Many people these days keep a smartphone in their back pants pocket for quick, indiscriminate selfies. Me? I keep a compact writing book, secured by a black elastic band, in my pocket to record the impressions and emotions I experience when visiting a place. A picture may be worth a thousand words…but are they the right words? Can it describe the emotions that flow through us when taking in serenity, antiquity and grandeur?
On a recent research trip to Sicily, while minding my own business making notes about the sights, smells and voices at the street market in Siracusa, I was approached by a proprietor, a cheese maker who offered me a heavenly pinch of freshly made smoked mozzarella cheese served on a mint leaf. “Are you a chef?” he asked me.
While standing behind a security cordon opposite the Municipio building in the ancient hilltop town of Palazzolo Acreide, where my favorite scene in my next book is set, I observed an interaction between police officers that helped me form a very vivid character profile of Captain Fattore, an officer in the Italian Guardia de Finanza who will appear in the new novel. In the throws of making detailed notes about this police officer’s appearance, body language and impeccable Italian style, I was stealthily approached by a traffic cop who tapped my leg with his baton to get my attention, “Are you a journalist?”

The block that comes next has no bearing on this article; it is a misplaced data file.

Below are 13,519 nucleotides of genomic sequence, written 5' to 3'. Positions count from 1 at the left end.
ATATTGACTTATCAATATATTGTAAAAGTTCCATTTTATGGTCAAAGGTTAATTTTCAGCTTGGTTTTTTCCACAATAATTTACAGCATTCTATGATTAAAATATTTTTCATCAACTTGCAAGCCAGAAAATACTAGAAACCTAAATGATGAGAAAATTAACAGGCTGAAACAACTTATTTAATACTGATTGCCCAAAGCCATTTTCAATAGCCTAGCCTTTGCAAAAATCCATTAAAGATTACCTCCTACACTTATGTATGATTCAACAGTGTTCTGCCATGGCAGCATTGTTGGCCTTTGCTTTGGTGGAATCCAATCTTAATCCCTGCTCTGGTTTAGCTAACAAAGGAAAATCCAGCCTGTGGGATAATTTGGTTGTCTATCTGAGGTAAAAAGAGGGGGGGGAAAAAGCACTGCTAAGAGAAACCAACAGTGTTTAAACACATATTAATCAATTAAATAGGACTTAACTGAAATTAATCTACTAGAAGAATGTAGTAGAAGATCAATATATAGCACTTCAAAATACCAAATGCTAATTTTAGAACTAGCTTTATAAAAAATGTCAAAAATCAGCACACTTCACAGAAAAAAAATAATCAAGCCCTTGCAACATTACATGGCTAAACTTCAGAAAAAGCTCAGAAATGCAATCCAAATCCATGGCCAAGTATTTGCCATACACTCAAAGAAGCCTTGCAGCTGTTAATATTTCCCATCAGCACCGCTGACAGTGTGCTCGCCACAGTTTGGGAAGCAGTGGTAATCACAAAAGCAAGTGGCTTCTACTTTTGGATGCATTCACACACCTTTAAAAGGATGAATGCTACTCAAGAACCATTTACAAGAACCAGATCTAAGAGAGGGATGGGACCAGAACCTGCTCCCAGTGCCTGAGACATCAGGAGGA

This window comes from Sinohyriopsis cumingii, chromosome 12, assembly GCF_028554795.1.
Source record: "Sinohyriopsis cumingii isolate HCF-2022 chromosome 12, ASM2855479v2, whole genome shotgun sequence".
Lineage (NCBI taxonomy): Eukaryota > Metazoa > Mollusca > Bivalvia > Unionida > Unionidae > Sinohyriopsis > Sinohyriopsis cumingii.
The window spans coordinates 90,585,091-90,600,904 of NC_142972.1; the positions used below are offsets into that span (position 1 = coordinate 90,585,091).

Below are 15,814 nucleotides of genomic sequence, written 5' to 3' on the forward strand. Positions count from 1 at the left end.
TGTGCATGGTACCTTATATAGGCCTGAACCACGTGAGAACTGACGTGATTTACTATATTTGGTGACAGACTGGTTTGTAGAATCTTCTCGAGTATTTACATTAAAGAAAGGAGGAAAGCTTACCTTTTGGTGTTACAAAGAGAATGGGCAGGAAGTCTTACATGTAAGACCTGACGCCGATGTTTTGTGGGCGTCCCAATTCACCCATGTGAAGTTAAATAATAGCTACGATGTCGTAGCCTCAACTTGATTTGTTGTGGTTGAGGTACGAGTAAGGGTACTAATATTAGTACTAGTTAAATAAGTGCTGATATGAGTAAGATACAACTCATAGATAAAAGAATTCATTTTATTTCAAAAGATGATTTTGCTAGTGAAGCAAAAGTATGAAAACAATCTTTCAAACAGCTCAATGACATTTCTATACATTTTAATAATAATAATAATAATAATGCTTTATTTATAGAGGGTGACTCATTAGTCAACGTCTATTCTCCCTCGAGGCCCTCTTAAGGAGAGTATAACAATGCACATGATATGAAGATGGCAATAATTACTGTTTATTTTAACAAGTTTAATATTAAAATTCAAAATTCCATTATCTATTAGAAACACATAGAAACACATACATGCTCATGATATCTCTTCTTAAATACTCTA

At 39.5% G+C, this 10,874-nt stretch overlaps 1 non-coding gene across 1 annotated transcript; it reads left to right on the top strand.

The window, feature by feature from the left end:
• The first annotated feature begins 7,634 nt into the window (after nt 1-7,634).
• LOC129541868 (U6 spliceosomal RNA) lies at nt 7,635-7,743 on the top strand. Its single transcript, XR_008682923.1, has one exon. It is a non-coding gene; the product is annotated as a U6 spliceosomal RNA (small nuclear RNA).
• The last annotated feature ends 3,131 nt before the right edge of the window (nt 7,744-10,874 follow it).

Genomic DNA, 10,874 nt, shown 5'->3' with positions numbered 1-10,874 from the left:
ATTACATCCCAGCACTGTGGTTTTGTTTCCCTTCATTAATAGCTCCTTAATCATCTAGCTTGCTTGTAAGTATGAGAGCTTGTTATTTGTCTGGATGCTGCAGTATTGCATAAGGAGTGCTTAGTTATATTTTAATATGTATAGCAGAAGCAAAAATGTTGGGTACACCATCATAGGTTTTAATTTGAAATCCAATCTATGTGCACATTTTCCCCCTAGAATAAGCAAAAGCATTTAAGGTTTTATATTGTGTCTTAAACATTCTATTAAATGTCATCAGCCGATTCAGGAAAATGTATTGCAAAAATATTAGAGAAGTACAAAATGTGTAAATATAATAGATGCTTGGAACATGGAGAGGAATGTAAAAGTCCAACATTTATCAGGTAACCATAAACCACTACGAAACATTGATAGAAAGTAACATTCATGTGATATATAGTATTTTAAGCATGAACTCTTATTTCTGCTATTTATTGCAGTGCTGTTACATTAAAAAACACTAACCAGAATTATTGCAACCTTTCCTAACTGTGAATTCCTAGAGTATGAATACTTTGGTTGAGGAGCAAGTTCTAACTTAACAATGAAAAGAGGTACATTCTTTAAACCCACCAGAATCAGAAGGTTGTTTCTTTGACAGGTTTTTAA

My first novel, The Deceit of Riches (October 2017), was inspired by my misadventures in Russia in the wild and crazy 1990’s which I almost didn’t live through. As I work now on my second novel, From the Rooftops, set across Romania, Ukraine and Italy, I will be sharing the research activities and travel undertaken to write it, to give the curious reader a look behind the scenes of the creative process.
Although I work hard to transport the readers directly into the setting in my stories, it is always fun to see photos of the places one reads about. Hopefully I will pique your interest so much, in both word and photo, that you’ll go visit these places and experience them in your own way.
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You can read more about this entertaining visit in Sicily in my blog post Learning to Eat Like an Italian.
Now go on, Get Lost!